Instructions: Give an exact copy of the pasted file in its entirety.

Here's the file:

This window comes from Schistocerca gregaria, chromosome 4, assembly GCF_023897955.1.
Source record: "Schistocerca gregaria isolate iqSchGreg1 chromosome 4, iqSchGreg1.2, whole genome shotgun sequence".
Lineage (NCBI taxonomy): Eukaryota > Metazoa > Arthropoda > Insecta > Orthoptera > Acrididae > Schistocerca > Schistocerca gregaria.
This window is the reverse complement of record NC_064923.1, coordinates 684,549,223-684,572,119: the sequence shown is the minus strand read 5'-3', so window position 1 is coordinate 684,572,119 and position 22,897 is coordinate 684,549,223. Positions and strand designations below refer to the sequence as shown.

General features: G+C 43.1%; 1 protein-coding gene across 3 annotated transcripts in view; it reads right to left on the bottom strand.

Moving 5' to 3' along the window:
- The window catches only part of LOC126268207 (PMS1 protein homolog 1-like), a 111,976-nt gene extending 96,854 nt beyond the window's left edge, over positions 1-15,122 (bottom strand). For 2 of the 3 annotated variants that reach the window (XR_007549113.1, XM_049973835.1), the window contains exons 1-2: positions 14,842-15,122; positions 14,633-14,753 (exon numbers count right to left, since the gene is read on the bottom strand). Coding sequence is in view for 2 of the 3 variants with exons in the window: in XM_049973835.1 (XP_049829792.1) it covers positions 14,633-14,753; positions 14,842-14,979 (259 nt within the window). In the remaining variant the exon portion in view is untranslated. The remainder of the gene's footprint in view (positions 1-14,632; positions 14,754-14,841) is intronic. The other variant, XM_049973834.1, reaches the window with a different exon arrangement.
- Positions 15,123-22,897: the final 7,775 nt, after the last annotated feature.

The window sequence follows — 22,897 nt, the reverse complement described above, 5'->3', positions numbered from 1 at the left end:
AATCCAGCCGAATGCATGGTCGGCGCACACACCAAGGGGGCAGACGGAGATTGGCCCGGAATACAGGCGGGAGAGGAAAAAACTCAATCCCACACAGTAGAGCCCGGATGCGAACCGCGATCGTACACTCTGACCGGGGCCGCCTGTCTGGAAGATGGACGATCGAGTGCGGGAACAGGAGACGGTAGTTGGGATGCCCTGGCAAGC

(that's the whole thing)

This window comes from Schistocerca gregaria, chromosome 4, assembly GCF_023897955.1.
Source record: "Schistocerca gregaria isolate iqSchGreg1 chromosome 4, iqSchGreg1.2, whole genome shotgun sequence".
Lineage (NCBI taxonomy): Eukaryota > Metazoa > Arthropoda > Insecta > Orthoptera > Acrididae > Schistocerca > Schistocerca gregaria.
This window is the reverse complement of record NC_064923.1, coordinates 684,549,223-684,572,119: the sequence shown is the minus strand read 5'-3', so window position 1 is coordinate 684,572,119 and position 22,897 is coordinate 684,549,223. Positions and strand designations below refer to the sequence as shown.

General features: G+C 43.1%; 1 protein-coding gene across 3 annotated transcripts in view; it reads right to left on the bottom strand.

Moving 5' to 3' along the window:
- The window catches only part of LOC126268207 (PMS1 protein homolog 1-like), a 111,976-nt gene extending 96,854 nt beyond the window's left edge, over positions 1-15,122 (bottom strand). For 2 of the 3 annotated variants that reach the window (XR_007549113.1, XM_049973835.1), the window contains exons 1-2: positions 14,842-15,122; positions 14,633-14,753 (exon numbers count right to left, since the gene is read on the bottom strand). Coding sequence is in view for 2 of the 3 variants with exons in the window: in XM_049973835.1 (XP_049829792.1) it covers positions 14,633-14,753; positions 14,842-14,979 (259 nt within the window). In the remaining variant the exon portion in view is untranslated. The remainder of the gene's footprint in view (positions 1-14,632; positions 14,754-14,841) is intronic. The other variant, XM_049973834.1, reaches the window with a different exon arrangement.
- Positions 15,123-22,897: the final 7,775 nt, after the last annotated feature.

The window sequence follows — 22,897 nt, the reverse complement described above, 5'->3', positions numbered from 1 at the left end:
AATCCAGCCGAATGCATGGTCGGCGCACACACCAAGGGGGCAGACGGAGATTGGCCCGGAATACAGGCGGGAGAGGAAAAAACTCAATCCCACACAGTAGAGCCCGGATGCGAACCGCGATCGTACACTCTGACCGGGGCCGCCTGTCTGGAAGATGGACGATCGAGTGCGGGAACAGGAGACGGTAGTTGGGATGCCCTGGCAAGC